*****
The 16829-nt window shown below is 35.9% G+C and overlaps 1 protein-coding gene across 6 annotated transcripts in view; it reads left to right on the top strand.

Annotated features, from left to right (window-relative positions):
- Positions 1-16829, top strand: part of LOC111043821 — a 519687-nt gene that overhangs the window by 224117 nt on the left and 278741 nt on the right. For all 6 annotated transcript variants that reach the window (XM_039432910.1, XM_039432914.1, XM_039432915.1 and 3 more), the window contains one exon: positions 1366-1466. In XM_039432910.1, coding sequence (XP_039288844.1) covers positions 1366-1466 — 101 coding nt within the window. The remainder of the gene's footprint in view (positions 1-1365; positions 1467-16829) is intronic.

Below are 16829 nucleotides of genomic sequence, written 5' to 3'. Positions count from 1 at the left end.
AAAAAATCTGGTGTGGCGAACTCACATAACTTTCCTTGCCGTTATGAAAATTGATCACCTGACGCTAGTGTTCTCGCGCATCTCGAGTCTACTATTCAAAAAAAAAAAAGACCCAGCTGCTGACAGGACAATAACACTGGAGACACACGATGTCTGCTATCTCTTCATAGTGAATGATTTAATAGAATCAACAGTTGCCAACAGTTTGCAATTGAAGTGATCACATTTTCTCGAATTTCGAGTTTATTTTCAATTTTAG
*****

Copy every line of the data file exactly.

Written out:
The 16829-nt window shown below is 35.9% G+C and overlaps 1 protein-coding gene across 6 annotated transcripts in view; it reads left to right on the top strand.

Annotated features, from left to right (window-relative positions):
- Positions 1-16829, top strand: part of LOC111043821 — a 519687-nt gene that overhangs the window by 224117 nt on the left and 278741 nt on the right. For all 6 annotated transcript variants that reach the window (XM_039432910.1, XM_039432914.1, XM_039432915.1 and 3 more), the window contains one exon: positions 1366-1466. In XM_039432910.1, coding sequence (XP_039288844.1) covers positions 1366-1466 — 101 coding nt within the window. The remainder of the gene's footprint in view (positions 1-1365; positions 1467-16829) is intronic.

Below are 16829 nucleotides of genomic sequence, written 5' to 3'. Positions count from 1 at the left end.
AAAAAATCTGGTGTGGCGAACTCACATAACTTTCCTTGCCGTTATGAAAATTGATCACCTGACGCTAGTGTTCTCGCGCATCTCGAGTCTACTATTCAAAAAAAAAAAAGACCCAGCTGCTGACAGGACAATAACACTGGAGACACACGATGTCTGCTATCTCTTCATAGTGAATGATTTAATAGAATCAACAGTTGCCAACAGTTTGCAATTGAAGTGATCACATTTTCTCGAATTTCGAGTTTATTTTCAATTTTAG